Wednesday, November 22, 2017
The indicted former managers of Bloomington's city-owned coliseum are suing, to get money they say they're owed. Local prosecutors indicted five former managers back in September for stealing at least a million dollars. Yesterday the former managers sued for 67 thousand-dollars they say they're still owed for suites and sponsorships at the coliseum.
Illinois Governor Bruce Rauner is telling investors that there is no guarantee the state will get a new budget anytime soon. The governor included a line in this month's offer to bond buyers that the state's fiscal future is anything but certain. The presentation said there can 'be no assurances' that a budget will be enacted in future fiscal years.
The tax rate in McLean County is expected to stay the same, after a last minute adjustment. That means homeowners shouldn't see a property tax hike from the county next year. Originally, the board was considering a slight increase. Instead, the county will dip into reserve money to make up the difference. The board also approved its $95 million budget for 2018.
Tuesday, November 21, 2017
The Illinois State Police are investigating after a bowling ball sized rock was thrown at a vehicle from an overpass early Monday. The motorist's vehicle suffered major damage after the 10 pound rock passed through the roof of the vehicle in the northbound lanes of Interstate 55 near mile post 140 in Logan County, just outside Atlanta, Ill. The rock barely missed the driver and passenger. The state police are asking for anyone with information on this incident to cal (217) 786-6677.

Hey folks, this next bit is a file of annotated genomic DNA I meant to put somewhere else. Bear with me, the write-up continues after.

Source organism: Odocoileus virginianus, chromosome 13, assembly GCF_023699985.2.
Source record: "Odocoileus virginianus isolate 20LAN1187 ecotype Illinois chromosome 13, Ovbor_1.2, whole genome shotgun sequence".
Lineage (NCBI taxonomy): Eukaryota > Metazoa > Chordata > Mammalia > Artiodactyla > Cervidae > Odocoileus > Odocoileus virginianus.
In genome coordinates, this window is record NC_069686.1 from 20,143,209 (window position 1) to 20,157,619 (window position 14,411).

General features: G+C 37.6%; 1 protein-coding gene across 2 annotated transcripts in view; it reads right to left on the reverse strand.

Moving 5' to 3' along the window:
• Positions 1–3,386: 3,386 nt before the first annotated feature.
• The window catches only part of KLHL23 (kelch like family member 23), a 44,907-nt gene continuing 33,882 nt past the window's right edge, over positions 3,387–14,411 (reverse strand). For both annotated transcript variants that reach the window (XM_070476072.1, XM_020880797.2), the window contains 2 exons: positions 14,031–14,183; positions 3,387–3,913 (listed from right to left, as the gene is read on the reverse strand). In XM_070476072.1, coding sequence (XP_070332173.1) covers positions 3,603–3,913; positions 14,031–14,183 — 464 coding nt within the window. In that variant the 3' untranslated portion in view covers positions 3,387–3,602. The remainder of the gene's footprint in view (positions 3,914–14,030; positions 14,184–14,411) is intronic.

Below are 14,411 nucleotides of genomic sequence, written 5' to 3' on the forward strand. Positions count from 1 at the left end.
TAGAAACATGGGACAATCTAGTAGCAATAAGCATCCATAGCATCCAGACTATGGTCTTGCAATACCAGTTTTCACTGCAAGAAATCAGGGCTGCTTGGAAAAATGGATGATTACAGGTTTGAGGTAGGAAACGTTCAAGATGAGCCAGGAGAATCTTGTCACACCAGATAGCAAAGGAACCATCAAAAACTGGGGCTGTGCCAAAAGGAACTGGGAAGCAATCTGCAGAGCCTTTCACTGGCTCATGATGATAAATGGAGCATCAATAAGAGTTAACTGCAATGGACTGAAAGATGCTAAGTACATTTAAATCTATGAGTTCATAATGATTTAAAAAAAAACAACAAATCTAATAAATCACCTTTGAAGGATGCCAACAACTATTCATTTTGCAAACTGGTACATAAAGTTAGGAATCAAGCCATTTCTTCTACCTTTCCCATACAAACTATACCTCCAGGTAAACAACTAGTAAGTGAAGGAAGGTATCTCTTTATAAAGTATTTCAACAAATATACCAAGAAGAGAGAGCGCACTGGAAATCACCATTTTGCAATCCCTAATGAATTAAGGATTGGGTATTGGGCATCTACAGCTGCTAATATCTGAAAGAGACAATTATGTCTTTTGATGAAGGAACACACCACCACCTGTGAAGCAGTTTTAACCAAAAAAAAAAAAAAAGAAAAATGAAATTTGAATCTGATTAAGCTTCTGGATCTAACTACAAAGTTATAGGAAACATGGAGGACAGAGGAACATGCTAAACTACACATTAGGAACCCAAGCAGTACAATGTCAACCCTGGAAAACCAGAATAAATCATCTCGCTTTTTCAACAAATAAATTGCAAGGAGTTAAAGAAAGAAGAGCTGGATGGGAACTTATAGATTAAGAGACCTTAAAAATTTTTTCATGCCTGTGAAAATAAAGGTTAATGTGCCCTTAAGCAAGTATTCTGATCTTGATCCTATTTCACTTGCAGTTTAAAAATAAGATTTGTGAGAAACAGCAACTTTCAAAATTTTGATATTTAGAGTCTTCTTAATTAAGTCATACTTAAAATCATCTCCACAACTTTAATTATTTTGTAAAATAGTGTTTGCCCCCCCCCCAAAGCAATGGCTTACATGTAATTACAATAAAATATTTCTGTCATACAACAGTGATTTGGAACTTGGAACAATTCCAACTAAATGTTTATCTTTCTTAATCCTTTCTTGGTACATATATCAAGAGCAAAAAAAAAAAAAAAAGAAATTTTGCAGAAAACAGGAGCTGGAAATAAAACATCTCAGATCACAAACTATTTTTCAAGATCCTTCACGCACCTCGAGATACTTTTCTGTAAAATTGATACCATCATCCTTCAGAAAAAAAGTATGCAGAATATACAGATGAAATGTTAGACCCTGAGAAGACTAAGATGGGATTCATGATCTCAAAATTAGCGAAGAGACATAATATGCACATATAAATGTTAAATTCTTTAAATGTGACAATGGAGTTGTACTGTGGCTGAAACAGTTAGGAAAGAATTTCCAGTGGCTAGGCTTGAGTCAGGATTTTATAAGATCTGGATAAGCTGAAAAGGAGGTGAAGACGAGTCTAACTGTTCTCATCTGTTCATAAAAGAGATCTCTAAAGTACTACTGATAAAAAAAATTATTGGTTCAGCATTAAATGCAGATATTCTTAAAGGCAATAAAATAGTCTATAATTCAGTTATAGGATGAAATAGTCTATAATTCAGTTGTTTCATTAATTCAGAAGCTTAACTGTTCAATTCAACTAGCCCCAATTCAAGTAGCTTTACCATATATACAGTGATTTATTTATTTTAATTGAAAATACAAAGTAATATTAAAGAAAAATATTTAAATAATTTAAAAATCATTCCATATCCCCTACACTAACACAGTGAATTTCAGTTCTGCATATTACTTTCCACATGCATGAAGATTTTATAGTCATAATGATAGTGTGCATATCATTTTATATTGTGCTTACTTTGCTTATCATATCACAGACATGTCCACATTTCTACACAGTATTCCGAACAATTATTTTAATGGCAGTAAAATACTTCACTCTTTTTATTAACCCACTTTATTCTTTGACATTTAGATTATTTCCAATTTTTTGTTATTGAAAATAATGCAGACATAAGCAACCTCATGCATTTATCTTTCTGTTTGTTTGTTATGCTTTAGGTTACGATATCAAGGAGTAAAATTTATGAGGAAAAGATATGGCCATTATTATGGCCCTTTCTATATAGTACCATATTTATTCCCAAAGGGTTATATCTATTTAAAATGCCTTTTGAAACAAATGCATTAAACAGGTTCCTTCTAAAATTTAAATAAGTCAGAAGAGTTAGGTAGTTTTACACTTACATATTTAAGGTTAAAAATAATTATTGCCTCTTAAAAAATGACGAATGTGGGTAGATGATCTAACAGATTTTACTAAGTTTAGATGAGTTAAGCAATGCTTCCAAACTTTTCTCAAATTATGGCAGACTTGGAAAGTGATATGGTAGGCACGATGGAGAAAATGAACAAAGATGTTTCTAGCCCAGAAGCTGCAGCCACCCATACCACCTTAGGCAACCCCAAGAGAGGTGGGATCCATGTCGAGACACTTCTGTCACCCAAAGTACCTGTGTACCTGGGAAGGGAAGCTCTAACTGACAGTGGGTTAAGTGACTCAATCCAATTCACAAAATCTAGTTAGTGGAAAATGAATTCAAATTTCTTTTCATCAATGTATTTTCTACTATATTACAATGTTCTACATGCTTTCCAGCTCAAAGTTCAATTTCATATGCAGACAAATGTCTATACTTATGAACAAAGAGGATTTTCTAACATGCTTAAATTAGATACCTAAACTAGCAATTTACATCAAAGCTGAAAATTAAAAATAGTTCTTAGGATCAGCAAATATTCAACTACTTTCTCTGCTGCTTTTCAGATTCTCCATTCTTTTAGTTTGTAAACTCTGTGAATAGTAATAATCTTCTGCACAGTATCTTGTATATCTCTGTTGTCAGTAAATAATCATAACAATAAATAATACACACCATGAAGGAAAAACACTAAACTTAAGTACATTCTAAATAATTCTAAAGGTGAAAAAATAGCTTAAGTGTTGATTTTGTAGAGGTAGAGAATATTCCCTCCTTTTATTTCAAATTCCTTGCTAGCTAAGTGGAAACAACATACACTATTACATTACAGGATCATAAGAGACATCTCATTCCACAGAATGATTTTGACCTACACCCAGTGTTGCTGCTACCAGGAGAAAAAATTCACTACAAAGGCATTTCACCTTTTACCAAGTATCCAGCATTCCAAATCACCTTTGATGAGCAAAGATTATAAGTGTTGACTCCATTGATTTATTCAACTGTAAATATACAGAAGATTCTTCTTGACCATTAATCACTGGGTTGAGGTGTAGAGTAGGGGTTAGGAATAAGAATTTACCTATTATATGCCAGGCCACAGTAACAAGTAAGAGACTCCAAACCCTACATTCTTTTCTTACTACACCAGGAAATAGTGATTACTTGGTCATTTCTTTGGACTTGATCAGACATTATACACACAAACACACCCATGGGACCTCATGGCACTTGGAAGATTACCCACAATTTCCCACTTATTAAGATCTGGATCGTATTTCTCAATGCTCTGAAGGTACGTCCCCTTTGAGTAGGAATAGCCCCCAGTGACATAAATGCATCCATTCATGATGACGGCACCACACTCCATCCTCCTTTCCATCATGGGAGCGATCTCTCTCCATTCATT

The Bloomington City Council is looking at ways to increase its efficiency and productivity. At Monday's Committee of the Whole Meeting, Alderman David Sage backed away from his original proposal, to limit the mayor's power to put items on the council agenda. Instead, Sage said he wants to hear ideas from the rest of the council about how to best stick to a specific plan of action that has support from the majority, how to handle amendments to the plan with majority council support, and the how to make sure that council decisions stand.
The Normal City Council approved a new comprehensive plan which lays out the town's highest priorities for development through 2040, officials will track progress with specific metrics, perhaps in an annual report. According to Town Planner Mercy Davison, there are more than 30 metrics that are very specific to things like, 'How walkable is the neighborhood?' 'How transit-friendly is it?' and 'What kind of housing diversity do you have?' ... so the council can actually measure with some real numbers
Illinois is sticking with the voter crosscheck system, despite questions about security, and concerns about politics. The Illinois State Board of Elections yesterday approved a plan to stay in the multi-state voter information database as a way to get a more complete picture of who is registered to vote in all of Illinois' neighboring states. Advocates, and a few Democratic state lawmakers, say voter crosscheck is vulnerable to hackers, and they fear it may also be used for political purposes to keep voters away from the polls.